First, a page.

Opinion: Honoring our veterans

Chloe Fishman, Author

People look forward to a random day with no work and no school as extra time to relax. It seems that Palo Alto High School teachers and students are making plans to adventure with friends, get ahead on work or spend the day watching Netflix. But why do we have this day off? Let’s not forget the importance and austerity behind the true meaning of Veterans Day.

World War I officially ended in June of 1919. However, the horrific fighting actually stopped after an armistice was signed by the Allied nations and Germany months earlier. Guess when this armistice went into effect.  The 11th hour of the 11th day of the 11th month  the beginning of Veterans Day as we know it today.

In November of 1919, President Woodrow Wilson proclaimed that Nov. 11 should be forevermore revered as Armistice Day. According to the U.S. Department of Veterans Affairs, President Wilson said, “To us in America, the reflections of Armistice Day will be filled with solemn pride in the heroism of those who died in the country’s service and with gratitude for the victory, both because of the thing from which it has freed us and because of the opportunity it has given America to show her sympathy with peace and justice in the councils of the nations…”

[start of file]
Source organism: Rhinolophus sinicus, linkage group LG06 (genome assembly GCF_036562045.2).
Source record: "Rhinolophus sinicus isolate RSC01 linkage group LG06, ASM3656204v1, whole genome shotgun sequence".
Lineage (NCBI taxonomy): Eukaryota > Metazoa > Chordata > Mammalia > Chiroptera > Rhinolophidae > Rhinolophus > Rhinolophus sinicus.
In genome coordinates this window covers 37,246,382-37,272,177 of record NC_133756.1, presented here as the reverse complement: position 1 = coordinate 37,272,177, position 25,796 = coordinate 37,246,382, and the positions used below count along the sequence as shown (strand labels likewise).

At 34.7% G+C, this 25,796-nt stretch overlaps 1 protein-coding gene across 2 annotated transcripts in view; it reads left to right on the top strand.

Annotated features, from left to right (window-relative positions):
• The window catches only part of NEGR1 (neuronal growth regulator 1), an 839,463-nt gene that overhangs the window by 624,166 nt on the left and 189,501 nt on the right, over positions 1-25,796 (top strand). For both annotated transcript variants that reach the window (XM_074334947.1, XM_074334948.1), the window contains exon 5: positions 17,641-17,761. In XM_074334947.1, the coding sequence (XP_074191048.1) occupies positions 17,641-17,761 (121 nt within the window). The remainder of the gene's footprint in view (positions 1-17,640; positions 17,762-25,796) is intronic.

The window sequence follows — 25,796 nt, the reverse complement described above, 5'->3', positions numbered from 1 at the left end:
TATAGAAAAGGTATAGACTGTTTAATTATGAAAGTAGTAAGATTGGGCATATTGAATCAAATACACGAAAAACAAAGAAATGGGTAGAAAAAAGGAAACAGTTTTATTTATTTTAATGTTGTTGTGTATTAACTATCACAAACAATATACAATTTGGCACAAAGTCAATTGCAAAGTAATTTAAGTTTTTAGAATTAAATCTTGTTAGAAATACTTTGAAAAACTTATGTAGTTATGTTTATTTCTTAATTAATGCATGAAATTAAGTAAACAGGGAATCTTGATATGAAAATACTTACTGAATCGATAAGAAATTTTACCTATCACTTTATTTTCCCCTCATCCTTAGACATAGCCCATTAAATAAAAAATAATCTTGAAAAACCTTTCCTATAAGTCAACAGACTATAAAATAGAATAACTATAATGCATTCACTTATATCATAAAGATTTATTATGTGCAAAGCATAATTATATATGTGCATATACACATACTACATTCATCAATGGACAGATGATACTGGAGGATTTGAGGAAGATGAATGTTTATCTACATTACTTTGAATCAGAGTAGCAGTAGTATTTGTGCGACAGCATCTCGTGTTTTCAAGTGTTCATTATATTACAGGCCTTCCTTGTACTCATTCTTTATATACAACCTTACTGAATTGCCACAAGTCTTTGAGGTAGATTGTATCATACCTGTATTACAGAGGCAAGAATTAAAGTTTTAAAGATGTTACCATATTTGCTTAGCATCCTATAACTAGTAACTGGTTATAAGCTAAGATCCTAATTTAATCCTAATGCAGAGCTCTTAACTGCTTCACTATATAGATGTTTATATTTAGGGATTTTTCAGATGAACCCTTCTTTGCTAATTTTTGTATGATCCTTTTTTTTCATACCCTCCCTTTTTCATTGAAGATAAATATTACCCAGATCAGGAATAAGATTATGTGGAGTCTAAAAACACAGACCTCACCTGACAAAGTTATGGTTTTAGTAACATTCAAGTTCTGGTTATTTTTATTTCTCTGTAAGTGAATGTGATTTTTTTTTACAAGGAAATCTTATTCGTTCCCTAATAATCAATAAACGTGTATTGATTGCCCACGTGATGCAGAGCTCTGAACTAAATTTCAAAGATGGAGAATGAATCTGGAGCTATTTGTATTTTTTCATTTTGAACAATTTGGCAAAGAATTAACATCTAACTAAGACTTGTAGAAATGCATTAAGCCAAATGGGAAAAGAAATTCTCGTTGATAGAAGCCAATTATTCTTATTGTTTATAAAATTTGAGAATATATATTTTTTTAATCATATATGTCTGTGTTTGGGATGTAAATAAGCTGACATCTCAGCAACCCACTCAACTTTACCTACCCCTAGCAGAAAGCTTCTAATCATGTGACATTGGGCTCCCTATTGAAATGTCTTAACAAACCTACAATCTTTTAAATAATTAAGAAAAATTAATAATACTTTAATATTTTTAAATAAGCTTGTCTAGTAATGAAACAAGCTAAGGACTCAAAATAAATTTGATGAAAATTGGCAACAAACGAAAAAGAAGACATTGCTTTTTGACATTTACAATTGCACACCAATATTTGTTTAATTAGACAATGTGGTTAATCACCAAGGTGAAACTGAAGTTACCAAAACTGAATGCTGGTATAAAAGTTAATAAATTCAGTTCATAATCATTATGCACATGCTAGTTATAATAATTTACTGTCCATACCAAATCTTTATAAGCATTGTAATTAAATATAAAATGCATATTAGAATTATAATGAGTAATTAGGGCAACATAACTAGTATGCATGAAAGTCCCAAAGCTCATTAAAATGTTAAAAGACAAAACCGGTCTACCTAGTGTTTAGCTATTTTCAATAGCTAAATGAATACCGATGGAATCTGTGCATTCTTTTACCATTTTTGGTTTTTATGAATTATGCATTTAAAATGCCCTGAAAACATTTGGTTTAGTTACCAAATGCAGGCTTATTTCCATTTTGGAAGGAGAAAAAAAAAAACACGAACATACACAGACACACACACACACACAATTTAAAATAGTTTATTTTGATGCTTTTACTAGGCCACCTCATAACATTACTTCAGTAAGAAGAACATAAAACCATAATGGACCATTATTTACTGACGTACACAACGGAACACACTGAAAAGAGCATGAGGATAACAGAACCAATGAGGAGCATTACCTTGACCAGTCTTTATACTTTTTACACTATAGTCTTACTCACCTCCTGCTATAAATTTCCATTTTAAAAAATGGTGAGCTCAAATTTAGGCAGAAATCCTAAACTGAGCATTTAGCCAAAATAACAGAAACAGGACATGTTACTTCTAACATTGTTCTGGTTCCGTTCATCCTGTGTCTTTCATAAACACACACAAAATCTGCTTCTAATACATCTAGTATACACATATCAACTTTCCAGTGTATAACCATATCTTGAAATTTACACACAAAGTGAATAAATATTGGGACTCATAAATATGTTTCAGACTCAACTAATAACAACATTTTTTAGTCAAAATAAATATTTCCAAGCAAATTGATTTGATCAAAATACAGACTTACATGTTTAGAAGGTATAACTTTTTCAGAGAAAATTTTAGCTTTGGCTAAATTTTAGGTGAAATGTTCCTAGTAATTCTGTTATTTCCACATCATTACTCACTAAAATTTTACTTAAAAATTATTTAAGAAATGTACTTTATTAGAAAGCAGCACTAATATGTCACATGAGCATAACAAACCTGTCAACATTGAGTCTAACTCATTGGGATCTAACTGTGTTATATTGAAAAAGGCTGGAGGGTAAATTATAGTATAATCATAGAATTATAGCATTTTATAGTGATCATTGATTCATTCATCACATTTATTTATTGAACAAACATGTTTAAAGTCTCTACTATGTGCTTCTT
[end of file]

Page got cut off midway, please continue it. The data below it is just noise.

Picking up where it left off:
The name changed after World War II in which the largest amount of soldiers, marines and airmen were deployed in national history. Since then, Nov. 11 was officially renamed to Veterans Day to commemorate all American veterans who represented their country in a time of war.

So let’s stop complaining that Veterans Day falls on a Tuesday this year and that we didn’t have Monday off as well. Veterans Day should not be about the long weekend. It should be about remembering and honoring those who have committed and given their lives in the name of our country.

Yesterday the Secretary of Veterans Affairs, Robert McDonald, announced a major restructuring of the VA department. These plans come in response to an incident that left over a hundred thousand veterans waiting painstakingly long for access to healthcare, according to CNN. Veterans, even with their hard work for our country, often fall through the cracks of employment or healthcare when they return home.

Yes, it is nice to have a day off. However, we should not ignore the true intent behind this day in history. I encourage all to take a break from catching up on their favorite shows or doing homework on Tuesday to be thankful for those who have dedicated their lives to protect ours. Don’t just take this free time for granted, because the soldiers we commemorate did not always have that luxury.